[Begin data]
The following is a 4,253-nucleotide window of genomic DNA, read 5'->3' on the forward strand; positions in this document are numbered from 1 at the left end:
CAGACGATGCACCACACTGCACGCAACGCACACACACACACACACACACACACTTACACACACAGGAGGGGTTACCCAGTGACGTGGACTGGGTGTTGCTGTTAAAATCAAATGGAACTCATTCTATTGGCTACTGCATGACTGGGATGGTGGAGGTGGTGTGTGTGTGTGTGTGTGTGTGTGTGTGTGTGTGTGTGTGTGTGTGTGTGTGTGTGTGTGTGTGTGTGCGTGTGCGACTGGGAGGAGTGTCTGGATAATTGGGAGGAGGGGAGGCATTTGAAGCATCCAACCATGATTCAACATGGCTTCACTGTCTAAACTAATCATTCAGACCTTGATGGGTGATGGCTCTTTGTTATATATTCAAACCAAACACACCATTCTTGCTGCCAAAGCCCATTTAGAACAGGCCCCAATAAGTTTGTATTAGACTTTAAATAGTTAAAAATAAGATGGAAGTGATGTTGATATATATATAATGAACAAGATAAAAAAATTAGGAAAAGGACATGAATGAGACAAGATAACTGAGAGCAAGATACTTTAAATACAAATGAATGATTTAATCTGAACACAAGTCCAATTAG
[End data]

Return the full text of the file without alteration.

The following is a 4,253-nucleotide window of genomic DNA, read 5'->3' on the forward strand; positions in this document are numbered from 1 at the left end:
CAGACGATGCACCACACTGCACGCAACGCACACACACACACACACACACACACTTACACACACAGGAGGGGTTACCCAGTGACGTGGACTGGGTGTTGCTGTTAAAATCAAATGGAACTCATTCTATTGGCTACTGCATGACTGGGATGGTGGAGGTGGTGTGTGTGTGTGTGTGTGTGTGTGTGTGTGTGTGTGTGTGTGTGTGTGTGTGTGTGTGTGTGTGTGTGCGTGTGCGACTGGGAGGAGTGTCTGGATAATTGGGAGGAGGGGAGGCATTTGAAGCATCCAACCATGATTCAACATGGCTTCACTGTCTAAACTAATCATTCAGACCTTGATGGGTGATGGCTCTTTGTTATATATTCAAACCAAACACACCATTCTTGCTGCCAAAGCCCATTTAGAACAGGCCCCAATAAGTTTGTATTAGACTTTAAATAGTTAAAAATAAGATGGAAGTGATGTTGATATATATATAATGAACAAGATAAAAAAATTAGGAAAAGGACATGAATGAGACAAGATAACTGAGAGCAAGATACTTTAAATACAAATGAATGATTTAATCTGAACACAAGTCCAATTAG